In Version; Chapter 33, Kondor 229

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Stories from the Verse
In Version
Chapter 33:  Kondor 229
Table of Contents
Previous chapter:  Brown 252

Zeke answered Kondor’s call, and Kondor explained the situation to him as they walked briskly toward the university administrative offices.

“So they are attacking,” Zeke stated.

“We don’t know that for sure,” Kondor answered.  “They could be attempting to contact the birds, and have chosen these locations simply because they aren’t certain which ones would be right.”

“Aw, come on.  Seriously?  They’ve been studying the planet for a couple months now, and they dispatch ships to a whole bunch of critical locations, with a countdown, and you think it’s not going to be an attack?”

“I think we shouldn’t jump to any conclusions.  First of all, they are aliens, and they are unlikely to think the way we do or do what we would think best.  Derek is the one with the best chance of understanding them, and even he is limited here--after all, it’s obvious that his ship had left its home planet tens of thousands of years ago, and likely that these visitors did so as well, and the cultural changes in both groups are going to make them very different from each other.  I don’t think we know what they intend.”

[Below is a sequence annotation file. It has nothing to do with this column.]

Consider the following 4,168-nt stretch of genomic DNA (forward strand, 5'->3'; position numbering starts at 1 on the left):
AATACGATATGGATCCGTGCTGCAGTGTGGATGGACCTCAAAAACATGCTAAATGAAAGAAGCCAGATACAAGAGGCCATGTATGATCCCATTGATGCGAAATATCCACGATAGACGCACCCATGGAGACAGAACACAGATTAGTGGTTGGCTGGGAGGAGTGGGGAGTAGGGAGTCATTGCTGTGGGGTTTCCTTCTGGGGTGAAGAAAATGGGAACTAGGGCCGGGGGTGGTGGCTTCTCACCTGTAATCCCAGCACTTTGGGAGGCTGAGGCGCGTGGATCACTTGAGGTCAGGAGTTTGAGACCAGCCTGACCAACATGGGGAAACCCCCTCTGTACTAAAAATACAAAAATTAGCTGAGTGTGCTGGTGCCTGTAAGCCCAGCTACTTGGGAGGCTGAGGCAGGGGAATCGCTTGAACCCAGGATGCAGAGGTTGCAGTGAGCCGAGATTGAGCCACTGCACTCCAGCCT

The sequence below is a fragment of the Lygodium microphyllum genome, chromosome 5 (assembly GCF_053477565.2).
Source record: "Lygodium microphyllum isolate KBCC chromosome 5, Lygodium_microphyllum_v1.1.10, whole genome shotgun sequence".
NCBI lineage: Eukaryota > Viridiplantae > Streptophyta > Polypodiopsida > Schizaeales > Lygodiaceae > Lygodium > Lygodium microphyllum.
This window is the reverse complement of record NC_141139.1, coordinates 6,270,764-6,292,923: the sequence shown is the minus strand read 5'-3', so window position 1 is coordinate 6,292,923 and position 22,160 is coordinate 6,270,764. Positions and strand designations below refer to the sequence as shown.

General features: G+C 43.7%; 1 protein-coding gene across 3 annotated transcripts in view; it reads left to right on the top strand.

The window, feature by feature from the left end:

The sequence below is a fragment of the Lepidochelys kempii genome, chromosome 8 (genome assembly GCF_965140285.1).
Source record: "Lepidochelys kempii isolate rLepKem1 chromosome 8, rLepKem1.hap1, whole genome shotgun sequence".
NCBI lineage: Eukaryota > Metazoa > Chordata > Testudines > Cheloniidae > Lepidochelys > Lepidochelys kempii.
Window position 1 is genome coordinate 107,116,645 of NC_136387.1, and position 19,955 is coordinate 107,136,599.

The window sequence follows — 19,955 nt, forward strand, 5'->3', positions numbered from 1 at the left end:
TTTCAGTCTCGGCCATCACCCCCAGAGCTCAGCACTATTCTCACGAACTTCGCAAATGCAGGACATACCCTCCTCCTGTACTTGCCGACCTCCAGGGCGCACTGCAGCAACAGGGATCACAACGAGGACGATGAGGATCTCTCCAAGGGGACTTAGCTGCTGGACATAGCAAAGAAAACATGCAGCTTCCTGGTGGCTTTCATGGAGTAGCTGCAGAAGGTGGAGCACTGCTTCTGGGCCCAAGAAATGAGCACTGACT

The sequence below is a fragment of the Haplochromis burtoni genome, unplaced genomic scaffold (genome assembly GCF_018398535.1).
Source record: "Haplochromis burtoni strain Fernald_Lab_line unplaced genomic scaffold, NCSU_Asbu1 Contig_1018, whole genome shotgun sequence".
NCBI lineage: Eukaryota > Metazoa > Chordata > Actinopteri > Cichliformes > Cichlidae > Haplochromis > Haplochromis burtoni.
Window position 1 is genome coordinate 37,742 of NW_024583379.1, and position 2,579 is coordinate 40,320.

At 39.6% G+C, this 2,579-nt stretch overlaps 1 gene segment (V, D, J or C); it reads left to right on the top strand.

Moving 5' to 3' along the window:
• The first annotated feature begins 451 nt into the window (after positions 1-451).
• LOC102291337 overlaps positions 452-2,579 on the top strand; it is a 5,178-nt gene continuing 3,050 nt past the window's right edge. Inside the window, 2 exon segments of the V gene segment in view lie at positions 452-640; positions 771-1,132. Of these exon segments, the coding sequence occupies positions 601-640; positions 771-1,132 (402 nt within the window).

“So, do we ask them?  Or do we think they’ll lie?”

Kondor stopped abruptly.  Of course they would.  If they were intending to attack, and they discovered we suspected it, they would try to mislead us so they could catch us off guard.

Not that it much mattered.  Their technology far outstrips ours.  They probably aren’t worried about us putting up much of a fight.

“What’s wrong?” Zeke asked.

“I hadn’t thought of that.  Thanks.”  He resumed walking.

No one stopped them or questioned them when they entered the administration building.  They, after all, were the ancient gods and the bringers of the new fire.  It wasn’t until he reached the Dean’s secretary that he realized he would need a language link, so he reached out for hers.  Latching onto it--it was getting easier--he explained briefly.

“We need to see the Dean urgently.”

“I can get you an appointment for tomorrow morning,” she replied.

“No,” Kondor sang, “he needs to see us right this moment.  The world has less than three days to get ready, and whatever he’s doing he has to drop and start working on this.”

You’d think that the Dean’s secretary would have an intercom; after all, they had been given the technology to do that.  However, she rose, knocked on the door behind her, and in a moment opened it.

“Doctor Kondor and Lieutenant Smith are here, sir; they seem to think it can’t wait.”

There was a pause, too long for merely hearing a response, but then she said, “You can go in now.”

Becoming impatient, Kondor nearly burst through the door.  He began trying to explain, but realized he was becoming jumbled.  Focus, he thought.  Start at the beginning.